Posted by Joel on September 24, 2002 at 18:05:52:
In Reply to: are you sure??? or am I wrong again??? posted by T.Gracken on September 23, 2002 at 19:18:37:
: : : Suppose that the population of a certain city is 40% male and 60% female. Suppose also that 50% of the males and 30% of the females smoke. Find the probablility that a smoker is a male.
: : Hello, Brett!
: : Boy, this is really hard...
: : Suppose there 100 people (try it when percents are involved).
: : Then there are 40 males and 60 females.
: : 50% of the males smoke -- um, that's HALF of them... uh... 20 ?
: : And "20 out of 100" is...? (Where's my calculator?)
: : ~~~~~~~~~~
: As usual, when it comes to probability, I am probably looking at the problem incorrectly...
: but, using your example (100 people considered), then if there are 20 male smokers, you can reason that there are also 18 female smokers.
: so out of 100, 38 people smoke. also, if we consider the question "what is the probability that a smoker is male?", I read this as "out of 38 people, what is the probability that one of them is a male", or in other symbols, 20 out of 38 are male (from this group),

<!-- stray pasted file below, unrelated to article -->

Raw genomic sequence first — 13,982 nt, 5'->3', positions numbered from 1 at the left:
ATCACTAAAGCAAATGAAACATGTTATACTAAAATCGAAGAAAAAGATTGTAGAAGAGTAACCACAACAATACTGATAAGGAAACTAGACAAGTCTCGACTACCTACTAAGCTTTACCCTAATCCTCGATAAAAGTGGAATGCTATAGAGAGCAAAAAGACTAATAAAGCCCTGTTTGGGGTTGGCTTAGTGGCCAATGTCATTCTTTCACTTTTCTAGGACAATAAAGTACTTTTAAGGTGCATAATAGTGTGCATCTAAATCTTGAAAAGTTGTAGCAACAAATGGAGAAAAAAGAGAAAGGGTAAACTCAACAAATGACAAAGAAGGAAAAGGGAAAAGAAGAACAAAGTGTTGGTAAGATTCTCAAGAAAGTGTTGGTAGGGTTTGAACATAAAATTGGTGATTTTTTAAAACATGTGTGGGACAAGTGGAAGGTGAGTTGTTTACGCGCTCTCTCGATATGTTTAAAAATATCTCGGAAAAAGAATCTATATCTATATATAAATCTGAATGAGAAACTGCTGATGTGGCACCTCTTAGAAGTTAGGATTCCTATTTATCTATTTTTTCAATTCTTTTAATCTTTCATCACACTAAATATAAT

: ...so I see the probability of a smoker being male as 10/19 (or appx. 0.53).
: I just see this as a probability of an event given "an event". [i.e. P(E|A)=P(smoker is male|smoker)]
: just my interpretation... (as stated above, probability is not my field)
Soroban answered the question, "What is the probability that a person selected at random from the entire population of all people, males and females, smokers and nonsmokers is BOTH male and a smoker?" But that was not Brett's question.
The population for Bretts question, "What is the probability that a smoker is male" should be limited to smokers only. T Gracken correctly answered the question "What is the probability that an individual selected from the population consisting of all smokers is a male?"
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